Newspaper article The Canadian Press

Trump's New Economic Aide: Loves Trade with Canada, Calls Trudeau 'Crazy' Lefty

Newspaper article The Canadian Press

Trump's New Economic Aide: Loves Trade with Canada, Calls Trudeau 'Crazy' Lefty

Article excerpt

New top Trump adviser: pro-NAFTA, anti-tariff

--

WASHINGTON - U.S. President Donald Trump's new top economic adviser's views on trade will likely thrill Justin Trudeau -- so long as he's willing to overlook some of his other views: specifically, those involving the prime minister himself.

A former Wall Street analyst and current cable-TV personality, Larry Kudlow was named Wednesday as the new director of the White House National Economic Council.

He's a blunt-talking booster of trade with Canada, giving the northern neighbour a high-profile new advocate at a sensitive moment in Canada-U.S. relations. His mince-no-words, take-no-prisoners punditry indicates that he holds Canada-loving, NAFTA-supporting, tariff-opposing views.

His view of the prime minister? That's another story.

''Unfortunately we're going after a major NAFTA ally. Perhaps America's greatest ally. Namely, Canada,'' Kudlow said on CNBC, discussing possible tariffs two weeks ago.

''Even with this left-wing crazy guy Trudeau ... they're still our pals. Why are we going after them?''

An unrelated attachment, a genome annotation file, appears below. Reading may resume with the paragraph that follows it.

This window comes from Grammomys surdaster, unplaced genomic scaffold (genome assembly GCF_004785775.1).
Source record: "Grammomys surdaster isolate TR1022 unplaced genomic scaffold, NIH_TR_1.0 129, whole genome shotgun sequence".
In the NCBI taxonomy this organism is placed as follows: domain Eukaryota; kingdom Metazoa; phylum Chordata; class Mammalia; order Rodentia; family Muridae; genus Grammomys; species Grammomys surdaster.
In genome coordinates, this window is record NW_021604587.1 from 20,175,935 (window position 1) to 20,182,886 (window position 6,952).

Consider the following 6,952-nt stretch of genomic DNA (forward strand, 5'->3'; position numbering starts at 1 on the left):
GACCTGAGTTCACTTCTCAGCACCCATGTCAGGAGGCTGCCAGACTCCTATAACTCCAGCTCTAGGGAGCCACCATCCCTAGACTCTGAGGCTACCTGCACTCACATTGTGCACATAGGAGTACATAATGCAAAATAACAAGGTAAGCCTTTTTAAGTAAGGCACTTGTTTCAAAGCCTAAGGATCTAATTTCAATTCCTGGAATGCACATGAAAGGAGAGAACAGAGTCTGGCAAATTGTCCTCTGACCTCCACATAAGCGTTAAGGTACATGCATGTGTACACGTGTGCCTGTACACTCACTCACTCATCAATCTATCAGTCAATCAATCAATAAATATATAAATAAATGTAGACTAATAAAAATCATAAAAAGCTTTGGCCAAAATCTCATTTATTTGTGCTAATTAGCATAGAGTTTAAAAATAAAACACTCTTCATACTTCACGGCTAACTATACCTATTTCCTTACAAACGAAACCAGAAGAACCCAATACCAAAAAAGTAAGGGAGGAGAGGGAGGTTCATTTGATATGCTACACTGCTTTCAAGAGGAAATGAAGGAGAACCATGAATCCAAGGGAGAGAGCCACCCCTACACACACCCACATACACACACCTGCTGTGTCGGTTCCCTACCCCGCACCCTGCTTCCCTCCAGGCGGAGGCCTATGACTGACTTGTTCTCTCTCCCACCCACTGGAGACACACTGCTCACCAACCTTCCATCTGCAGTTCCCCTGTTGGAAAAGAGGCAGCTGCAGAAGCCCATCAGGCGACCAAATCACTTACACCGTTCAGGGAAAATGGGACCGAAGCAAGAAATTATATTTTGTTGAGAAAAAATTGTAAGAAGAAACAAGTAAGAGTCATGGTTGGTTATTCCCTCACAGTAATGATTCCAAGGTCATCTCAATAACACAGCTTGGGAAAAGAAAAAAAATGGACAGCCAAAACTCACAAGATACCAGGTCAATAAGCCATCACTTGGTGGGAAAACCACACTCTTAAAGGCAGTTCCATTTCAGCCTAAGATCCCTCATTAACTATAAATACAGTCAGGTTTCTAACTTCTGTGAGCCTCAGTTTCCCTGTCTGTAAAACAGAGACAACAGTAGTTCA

Trump had said he wanted someone whose views would clash with his own nationalist impulses and that's precisely what he's getting: in his commentary, Kudlow has been scathingly critical of protectionist moves like steel tariffs.

Key debates over NAFTA are likely to unfold over the coming weeks as the White House makes a long-shot effort to try wrapping up a deal by spring, and getting it ratified by the end of the year.

Kudlow's Twitter feed is filled with pro-trade tweets. In one recent radio appearance Kudlow began by criticizing the president's steel and aluminum tariffs, then pivoted into a prediction of economic disaster should Trump cancel NAFTA.

"My greatest fear ... is not the steel thing but that we will walk away from NAFTA -- which I think would be a calamitously bad decision," Kudlow told "The John Batchelor Show" a few days ago.

"It would turn business against the president ... and would, frankly, blow up the whole stock market."

Kudlow replaces the like-minded Gary Cohn as head of the council; like his predecessor, he is likely to clash with the more protectionist wing of the White House, embodied by trade adviser Peter Navarro, and the president himself.

Previews of the battles ahead came in that radio interview.

Kudlow called U.S. trade czar Robert Lighthizer the "master" of trade-penalty laws -- laws Kudlow said make no sense. He also pointed out that the person leading the steel-tariff file for Trump, Wilbur Ross, owned steel companies.

He said the U.S. has all the steel it needs, and shouldn't be punishing its entire economy by setting tariffs to protect a tiny fraction of businesses.

''These (steel producers) want protection, they're not competitive, they're bloated companies,'' Kudlow.

Ross has argued that the tariffs are legitimate under national-security law. …

Search by... Author
Show... All Results Primary Sources Peer-reviewed

Oops!

An unknown error has occurred. Please click the button below to reload the page. If the problem persists, please try again in a little while.